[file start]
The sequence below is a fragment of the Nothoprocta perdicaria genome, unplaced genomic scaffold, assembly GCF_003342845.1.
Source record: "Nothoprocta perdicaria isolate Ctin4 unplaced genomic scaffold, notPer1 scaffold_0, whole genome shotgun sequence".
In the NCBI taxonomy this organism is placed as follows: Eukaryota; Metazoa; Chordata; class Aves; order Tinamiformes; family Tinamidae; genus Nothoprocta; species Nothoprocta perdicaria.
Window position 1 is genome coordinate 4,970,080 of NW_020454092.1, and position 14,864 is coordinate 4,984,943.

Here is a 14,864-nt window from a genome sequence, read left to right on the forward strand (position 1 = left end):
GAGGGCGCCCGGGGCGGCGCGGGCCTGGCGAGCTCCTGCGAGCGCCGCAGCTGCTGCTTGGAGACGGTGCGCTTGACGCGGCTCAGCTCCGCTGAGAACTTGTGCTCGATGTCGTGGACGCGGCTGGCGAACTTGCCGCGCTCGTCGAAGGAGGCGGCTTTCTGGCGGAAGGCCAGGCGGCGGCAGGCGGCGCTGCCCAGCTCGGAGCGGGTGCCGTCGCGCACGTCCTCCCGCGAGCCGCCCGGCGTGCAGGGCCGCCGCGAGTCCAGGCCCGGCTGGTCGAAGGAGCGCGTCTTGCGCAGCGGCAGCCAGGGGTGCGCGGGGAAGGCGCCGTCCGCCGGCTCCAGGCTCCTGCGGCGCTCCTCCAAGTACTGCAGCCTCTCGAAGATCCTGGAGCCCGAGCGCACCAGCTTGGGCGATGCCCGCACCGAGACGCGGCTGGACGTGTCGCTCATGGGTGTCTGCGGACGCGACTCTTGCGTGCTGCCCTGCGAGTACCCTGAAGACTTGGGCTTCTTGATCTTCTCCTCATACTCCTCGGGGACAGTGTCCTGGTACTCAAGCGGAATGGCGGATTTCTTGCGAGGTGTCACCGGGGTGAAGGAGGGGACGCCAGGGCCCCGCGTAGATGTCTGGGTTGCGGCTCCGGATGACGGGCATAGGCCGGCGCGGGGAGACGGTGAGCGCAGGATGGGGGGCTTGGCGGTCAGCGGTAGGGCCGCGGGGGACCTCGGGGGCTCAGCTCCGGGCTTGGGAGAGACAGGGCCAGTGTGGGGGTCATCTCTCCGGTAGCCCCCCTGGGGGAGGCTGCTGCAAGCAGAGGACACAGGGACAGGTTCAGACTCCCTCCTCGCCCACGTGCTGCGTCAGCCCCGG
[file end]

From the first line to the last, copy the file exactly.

The sequence below is a fragment of the Nothoprocta perdicaria genome, unplaced genomic scaffold, assembly GCF_003342845.1.
Source record: "Nothoprocta perdicaria isolate Ctin4 unplaced genomic scaffold, notPer1 scaffold_0, whole genome shotgun sequence".
In the NCBI taxonomy this organism is placed as follows: Eukaryota; Metazoa; Chordata; class Aves; order Tinamiformes; family Tinamidae; genus Nothoprocta; species Nothoprocta perdicaria.
Window position 1 is genome coordinate 4,970,080 of NW_020454092.1, and position 14,864 is coordinate 4,984,943.

Here is a 14,864-nt window from a genome sequence, read left to right on the forward strand (position 1 = left end):
GAGGGCGCCCGGGGCGGCGCGGGCCTGGCGAGCTCCTGCGAGCGCCGCAGCTGCTGCTTGGAGACGGTGCGCTTGACGCGGCTCAGCTCCGCTGAGAACTTGTGCTCGATGTCGTGGACGCGGCTGGCGAACTTGCCGCGCTCGTCGAAGGAGGCGGCTTTCTGGCGGAAGGCCAGGCGGCGGCAGGCGGCGCTGCCCAGCTCGGAGCGGGTGCCGTCGCGCACGTCCTCCCGCGAGCCGCCCGGCGTGCAGGGCCGCCGCGAGTCCAGGCCCGGCTGGTCGAAGGAGCGCGTCTTGCGCAGCGGCAGCCAGGGGTGCGCGGGGAAGGCGCCGTCCGCCGGCTCCAGGCTCCTGCGGCGCTCCTCCAAGTACTGCAGCCTCTCGAAGATCCTGGAGCCCGAGCGCACCAGCTTGGGCGATGCCCGCACCGAGACGCGGCTGGACGTGTCGCTCATGGGTGTCTGCGGACGCGACTCTTGCGTGCTGCCCTGCGAGTACCCTGAAGACTTGGGCTTCTTGATCTTCTCCTCATACTCCTCGGGGACAGTGTCCTGGTACTCAAGCGGAATGGCGGATTTCTTGCGAGGTGTCACCGGGGTGAAGGAGGGGACGCCAGGGCCCCGCGTAGATGTCTGGGTTGCGGCTCCGGATGACGGGCATAGGCCGGCGCGGGGAGACGGTGAGCGCAGGATGGGGGGCTTGGCGGTCAGCGGTAGGGCCGCGGGGGACCTCGGGGGCTCAGCTCCGGGCTTGGGAGAGACAGGGCCAGTGTGGGGGTCATCTCTCCGGTAGCCCCCCTGGGGGAGGCTGCTGCAAGCAGAGGACACAGGGACAGGTTCAGACTCCCTCCTCGCCCACGTGCTGCGTCAGCCCCGG